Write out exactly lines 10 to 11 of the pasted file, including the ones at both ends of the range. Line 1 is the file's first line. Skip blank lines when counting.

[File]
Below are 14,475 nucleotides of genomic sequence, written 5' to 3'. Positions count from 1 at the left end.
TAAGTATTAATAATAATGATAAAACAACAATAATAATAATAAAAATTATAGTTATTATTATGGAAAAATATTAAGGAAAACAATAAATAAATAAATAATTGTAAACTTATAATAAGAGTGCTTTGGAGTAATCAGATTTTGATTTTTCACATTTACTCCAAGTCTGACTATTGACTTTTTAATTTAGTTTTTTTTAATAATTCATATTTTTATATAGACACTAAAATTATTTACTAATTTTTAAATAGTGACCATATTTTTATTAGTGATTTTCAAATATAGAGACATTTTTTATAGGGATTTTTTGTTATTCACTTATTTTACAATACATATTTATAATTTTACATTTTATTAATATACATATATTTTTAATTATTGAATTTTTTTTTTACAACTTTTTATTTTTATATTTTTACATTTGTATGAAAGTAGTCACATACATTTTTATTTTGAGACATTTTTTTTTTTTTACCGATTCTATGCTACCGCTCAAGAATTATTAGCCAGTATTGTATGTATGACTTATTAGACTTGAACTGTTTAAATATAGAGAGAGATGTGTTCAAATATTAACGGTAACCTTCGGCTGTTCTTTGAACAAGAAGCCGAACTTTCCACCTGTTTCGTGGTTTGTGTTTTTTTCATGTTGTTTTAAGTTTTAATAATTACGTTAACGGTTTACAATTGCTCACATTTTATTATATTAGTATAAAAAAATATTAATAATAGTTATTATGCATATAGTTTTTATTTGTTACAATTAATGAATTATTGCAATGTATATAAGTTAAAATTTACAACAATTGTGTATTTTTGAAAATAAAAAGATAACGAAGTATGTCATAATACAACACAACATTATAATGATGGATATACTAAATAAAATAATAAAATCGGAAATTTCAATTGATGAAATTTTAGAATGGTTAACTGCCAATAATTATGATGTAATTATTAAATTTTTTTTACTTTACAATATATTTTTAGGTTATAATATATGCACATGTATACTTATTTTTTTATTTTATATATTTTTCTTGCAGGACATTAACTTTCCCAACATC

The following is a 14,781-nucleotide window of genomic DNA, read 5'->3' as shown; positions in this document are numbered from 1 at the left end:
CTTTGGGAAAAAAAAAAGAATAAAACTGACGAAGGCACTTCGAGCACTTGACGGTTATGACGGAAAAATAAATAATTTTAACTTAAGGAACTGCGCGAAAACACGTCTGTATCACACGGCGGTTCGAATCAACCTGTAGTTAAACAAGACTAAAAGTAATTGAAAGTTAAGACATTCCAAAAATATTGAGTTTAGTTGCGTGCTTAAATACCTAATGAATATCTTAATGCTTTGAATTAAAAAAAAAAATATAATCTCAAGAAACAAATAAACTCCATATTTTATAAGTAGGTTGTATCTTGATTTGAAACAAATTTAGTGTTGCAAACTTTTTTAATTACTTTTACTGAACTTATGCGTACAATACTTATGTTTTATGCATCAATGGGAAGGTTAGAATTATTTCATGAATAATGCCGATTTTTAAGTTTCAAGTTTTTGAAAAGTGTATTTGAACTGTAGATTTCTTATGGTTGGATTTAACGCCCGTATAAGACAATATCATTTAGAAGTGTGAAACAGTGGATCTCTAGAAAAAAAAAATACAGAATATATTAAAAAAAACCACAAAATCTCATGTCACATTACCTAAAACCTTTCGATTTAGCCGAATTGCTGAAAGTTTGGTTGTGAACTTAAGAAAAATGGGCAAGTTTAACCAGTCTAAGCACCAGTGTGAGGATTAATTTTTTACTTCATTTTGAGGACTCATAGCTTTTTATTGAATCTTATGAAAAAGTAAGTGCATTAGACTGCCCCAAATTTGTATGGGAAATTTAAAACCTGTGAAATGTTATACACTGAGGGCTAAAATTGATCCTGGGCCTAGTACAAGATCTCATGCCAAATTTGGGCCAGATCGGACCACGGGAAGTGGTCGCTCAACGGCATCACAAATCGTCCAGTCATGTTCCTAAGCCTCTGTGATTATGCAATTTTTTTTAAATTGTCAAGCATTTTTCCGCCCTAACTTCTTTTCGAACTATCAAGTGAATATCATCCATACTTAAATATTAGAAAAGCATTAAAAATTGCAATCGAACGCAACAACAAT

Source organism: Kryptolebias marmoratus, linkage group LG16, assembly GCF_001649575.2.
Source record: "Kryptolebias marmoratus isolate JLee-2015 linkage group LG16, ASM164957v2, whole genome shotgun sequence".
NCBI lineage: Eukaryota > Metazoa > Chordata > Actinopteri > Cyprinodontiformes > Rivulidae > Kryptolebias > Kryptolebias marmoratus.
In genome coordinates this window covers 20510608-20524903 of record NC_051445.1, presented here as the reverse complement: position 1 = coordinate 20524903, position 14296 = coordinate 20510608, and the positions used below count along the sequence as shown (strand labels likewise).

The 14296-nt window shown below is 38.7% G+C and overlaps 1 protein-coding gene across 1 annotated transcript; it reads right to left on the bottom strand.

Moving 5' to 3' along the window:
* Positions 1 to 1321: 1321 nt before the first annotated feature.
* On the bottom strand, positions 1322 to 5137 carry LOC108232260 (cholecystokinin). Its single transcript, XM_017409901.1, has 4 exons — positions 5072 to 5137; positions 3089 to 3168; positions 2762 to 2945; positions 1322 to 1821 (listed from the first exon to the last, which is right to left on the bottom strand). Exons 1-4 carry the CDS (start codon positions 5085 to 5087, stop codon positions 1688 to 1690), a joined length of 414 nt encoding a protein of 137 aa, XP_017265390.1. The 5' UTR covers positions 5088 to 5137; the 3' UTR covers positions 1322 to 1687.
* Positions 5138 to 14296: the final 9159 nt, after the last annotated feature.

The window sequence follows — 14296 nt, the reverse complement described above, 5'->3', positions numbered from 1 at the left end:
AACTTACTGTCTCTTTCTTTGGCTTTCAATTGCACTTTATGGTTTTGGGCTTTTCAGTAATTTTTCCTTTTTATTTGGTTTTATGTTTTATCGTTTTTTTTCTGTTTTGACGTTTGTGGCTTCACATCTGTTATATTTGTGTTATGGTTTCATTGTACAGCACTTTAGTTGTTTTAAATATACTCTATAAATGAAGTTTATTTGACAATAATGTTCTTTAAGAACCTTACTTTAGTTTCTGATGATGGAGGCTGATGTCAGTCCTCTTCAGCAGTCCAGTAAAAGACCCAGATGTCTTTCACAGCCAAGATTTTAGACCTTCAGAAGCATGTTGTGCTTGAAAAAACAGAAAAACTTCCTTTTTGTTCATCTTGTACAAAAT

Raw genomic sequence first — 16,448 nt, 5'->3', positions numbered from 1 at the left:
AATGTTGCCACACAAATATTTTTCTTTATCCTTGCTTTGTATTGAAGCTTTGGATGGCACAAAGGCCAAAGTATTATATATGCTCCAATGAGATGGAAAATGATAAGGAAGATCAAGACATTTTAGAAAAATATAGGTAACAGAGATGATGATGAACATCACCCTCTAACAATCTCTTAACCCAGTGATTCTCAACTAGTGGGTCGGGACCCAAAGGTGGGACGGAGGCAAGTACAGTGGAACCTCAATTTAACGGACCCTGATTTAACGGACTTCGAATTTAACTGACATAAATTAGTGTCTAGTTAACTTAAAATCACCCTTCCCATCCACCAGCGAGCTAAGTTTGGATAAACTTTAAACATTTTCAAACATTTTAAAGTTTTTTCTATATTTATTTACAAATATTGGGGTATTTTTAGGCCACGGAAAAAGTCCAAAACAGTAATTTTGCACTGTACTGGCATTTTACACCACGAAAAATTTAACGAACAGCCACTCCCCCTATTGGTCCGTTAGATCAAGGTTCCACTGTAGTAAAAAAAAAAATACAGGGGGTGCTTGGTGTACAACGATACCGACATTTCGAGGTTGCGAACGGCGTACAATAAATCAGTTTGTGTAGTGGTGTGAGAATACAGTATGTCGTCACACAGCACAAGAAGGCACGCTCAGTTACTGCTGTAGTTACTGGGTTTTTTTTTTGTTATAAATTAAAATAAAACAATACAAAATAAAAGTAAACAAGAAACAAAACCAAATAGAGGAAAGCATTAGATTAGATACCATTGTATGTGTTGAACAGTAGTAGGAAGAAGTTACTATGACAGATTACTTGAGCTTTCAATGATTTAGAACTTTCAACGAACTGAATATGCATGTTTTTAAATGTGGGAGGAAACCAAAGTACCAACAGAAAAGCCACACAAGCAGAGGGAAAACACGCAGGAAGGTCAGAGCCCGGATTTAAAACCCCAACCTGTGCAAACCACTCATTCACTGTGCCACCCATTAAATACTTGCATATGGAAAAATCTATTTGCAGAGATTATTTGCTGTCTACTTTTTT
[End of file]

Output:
Moving 5' to 3' along the window:
* Positions 1 to 1321: 1321 nt before the first annotated feature.